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I know that when I suggest salad dressing in a bottle, many foodies will roll their eyes. But before you turn your back on me, you need to know that Kewpie Deep Roasted Sesame Dressing is something special. Like many of you, I make my salad dressing with fresh, good-quality ingredients. I go to olive oil and vinegar tastings every year before selecting a region or brand that I’ll use on my salads.
The first time I tried Kewpie Deep Roasted Sesame Dressing was at Emmy and Ben’s dinner party in Taipei. It took one bite of salad for me to notice the dressing’s rich sesame flavor, a savory burst with a hint of natural sweetness, all incredibly light. I asked Emmy how she made her dressing and expected to hear a long list of ingredients and some advanced culinary techniques (which my friend certainly possesses). To my surprise, Emmy went into her kitchen and returned with a ready-made bottle. I tasted the salad dressing by itself and it was unique and delicious.
One Dressing, Multiple Dishes
This dressing’s flavorful sesame taste reminds me of the sesame noodles and dumplings I often eat at Chinese restaurants. So I decided to experiment with Kewpie Deep Roasted Sesame Dressing by adding it to different foods: noodles, dumplings, tofu and coleslaws. I used it as a sauce for noodles (pasta), a dipping sauce for pan-fried tofu, mushrooms, fish and meat, and I marinated coleslaw and cold tofu with it. Everything turned out delicious—this is a truly versatile dressing.
Here’s one simple yet tasty recipe that takes only 3 minutes to prepare.
Sesame Dressing with Noodles
Ingredients for 1 Serving:
Instructions: (Total Cooking Time: 3 minutes)
You can eat these noodles hot, at room temperature or cold. It’s perfect for parties and picnics because you can make the dish in advance and leave it in the refrigerator.
Try Kewpie Deep Roasted Sesame Dressing with different dishes. And please share your recipes with us. If it’s good, I’d love to post your culinary creation for everybody’s enjoyment.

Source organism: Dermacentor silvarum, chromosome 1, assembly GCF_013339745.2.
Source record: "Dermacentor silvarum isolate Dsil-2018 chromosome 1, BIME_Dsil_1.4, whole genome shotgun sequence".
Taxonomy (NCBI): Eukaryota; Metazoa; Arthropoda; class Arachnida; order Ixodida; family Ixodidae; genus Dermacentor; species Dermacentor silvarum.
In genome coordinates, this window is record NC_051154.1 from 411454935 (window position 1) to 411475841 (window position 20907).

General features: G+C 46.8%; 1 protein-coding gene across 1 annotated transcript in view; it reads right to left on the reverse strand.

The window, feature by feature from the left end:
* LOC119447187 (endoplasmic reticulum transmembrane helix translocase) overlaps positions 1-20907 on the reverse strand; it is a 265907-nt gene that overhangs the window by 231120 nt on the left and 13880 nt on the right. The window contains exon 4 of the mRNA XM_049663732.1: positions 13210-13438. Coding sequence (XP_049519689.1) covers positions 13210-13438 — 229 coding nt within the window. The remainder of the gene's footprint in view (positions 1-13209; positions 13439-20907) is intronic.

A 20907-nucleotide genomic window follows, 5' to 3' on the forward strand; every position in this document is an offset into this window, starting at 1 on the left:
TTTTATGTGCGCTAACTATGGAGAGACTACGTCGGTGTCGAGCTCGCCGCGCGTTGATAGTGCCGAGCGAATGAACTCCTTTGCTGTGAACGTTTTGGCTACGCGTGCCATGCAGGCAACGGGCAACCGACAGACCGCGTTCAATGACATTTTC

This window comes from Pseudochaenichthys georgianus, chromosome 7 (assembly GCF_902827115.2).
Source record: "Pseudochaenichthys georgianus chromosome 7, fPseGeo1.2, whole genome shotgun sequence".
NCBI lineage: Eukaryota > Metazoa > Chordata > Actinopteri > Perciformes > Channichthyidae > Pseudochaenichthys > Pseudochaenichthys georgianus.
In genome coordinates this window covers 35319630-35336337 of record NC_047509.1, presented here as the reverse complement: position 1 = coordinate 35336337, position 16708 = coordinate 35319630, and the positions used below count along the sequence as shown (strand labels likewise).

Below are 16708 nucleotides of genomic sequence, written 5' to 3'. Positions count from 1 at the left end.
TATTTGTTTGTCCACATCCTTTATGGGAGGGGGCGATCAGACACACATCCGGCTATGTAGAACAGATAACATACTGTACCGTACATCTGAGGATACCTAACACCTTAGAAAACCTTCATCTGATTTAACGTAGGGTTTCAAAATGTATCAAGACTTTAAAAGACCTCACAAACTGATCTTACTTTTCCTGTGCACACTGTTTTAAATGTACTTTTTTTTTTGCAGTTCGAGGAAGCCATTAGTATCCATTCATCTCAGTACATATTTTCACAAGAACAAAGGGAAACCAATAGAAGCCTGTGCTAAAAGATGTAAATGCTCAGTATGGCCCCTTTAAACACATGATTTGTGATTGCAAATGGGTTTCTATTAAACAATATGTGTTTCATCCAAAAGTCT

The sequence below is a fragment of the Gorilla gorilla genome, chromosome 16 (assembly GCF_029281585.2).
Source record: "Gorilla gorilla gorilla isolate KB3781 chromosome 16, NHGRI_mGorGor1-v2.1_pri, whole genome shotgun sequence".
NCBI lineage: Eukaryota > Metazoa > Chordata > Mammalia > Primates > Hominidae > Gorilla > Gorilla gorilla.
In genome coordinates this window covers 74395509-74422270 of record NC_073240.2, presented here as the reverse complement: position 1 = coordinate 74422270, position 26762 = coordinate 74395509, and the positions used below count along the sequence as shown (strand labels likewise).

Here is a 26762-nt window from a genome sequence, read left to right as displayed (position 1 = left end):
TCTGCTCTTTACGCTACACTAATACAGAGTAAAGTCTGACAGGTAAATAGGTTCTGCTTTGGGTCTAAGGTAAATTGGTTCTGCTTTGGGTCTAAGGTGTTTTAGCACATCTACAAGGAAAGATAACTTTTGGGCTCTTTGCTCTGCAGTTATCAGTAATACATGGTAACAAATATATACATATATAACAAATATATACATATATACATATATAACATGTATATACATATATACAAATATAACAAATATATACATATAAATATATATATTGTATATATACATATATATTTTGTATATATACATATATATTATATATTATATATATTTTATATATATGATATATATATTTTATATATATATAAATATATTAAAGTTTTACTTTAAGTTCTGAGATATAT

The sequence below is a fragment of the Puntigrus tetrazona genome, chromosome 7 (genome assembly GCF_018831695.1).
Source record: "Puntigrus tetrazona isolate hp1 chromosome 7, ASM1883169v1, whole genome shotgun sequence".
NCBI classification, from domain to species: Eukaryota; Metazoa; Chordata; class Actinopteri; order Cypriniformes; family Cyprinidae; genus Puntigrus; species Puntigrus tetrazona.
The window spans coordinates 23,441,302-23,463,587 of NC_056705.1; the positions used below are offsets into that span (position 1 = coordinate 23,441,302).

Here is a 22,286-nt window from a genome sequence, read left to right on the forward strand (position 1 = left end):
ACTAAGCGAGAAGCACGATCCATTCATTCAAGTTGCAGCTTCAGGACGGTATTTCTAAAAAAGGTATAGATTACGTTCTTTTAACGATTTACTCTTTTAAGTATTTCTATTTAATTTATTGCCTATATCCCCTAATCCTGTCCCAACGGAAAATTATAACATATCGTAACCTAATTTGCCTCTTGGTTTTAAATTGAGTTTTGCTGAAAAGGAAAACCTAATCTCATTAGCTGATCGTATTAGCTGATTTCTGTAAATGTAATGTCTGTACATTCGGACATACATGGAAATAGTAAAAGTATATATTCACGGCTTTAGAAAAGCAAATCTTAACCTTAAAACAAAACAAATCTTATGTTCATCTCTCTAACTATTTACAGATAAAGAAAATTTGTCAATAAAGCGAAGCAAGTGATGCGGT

What Is So Special About Asian Diet?
My friends often ask me why Asian people look so much younger than our age. The truth is, Asian or non-Asian, the three keys to staying young and healthy are diet, exercise, and good sleep. Asians don’t necessarily exercise more or sleep better than other people, but what we eat is often unique. For many Asians, food is not only a source of nutrition, but the first defense against preventing illness. When we have a cold or feel chilled, we drink hot ginger water. We eat watermelon to get rid of canker sores and pimples. To increase qi (internal energy flow), we eat ginseng. In fact, we eat different foods during different seasons for the betterment of our health, especially during seasonal changes when our bodies are more prone to illness. It’s not just good food that equates with good health; we should eat the right food at the right time to maintain a strong, vibrant body.
Growing up in Asia, I became familiar with a long list of healing foods and supplements: tea, ginseng, reishi, fo-ti, longan, and red yeast rice. But when I think back to the one healing food that seemed most common, goji berries (also called wolfberries) took the gold. Here’s my earliest goji berry memory from when I was four years old. Because my mother was an entrepreneur and running a business, she hired a cook to make sure her kids had food on the table. Soup was served as one of the five courses every day and during one dinner, I saw many beautiful orange ovals floating on top of the soup. I asked my mother what they were and she told me, “That’s goji and it’s good for your eyes.” Up until that point, the only good food I knew was “Popeye’s vegie,” which is what I called spinach in my four-year-old days—I was a big fan of the cartoon and firmly believed spinach would make me grow as strong as the sailor man. I remember fishing out the goji berries with my spoon so I could taste them on their own. I quickly fell in love with the taste and texture of this magic food. Back then, I didn’t know goji berries were the next fountain of youth and that Asians had been eating these berries for generations to look younger and live longer. What I did know, immediately, was that I liked goji berries so much more than spinach.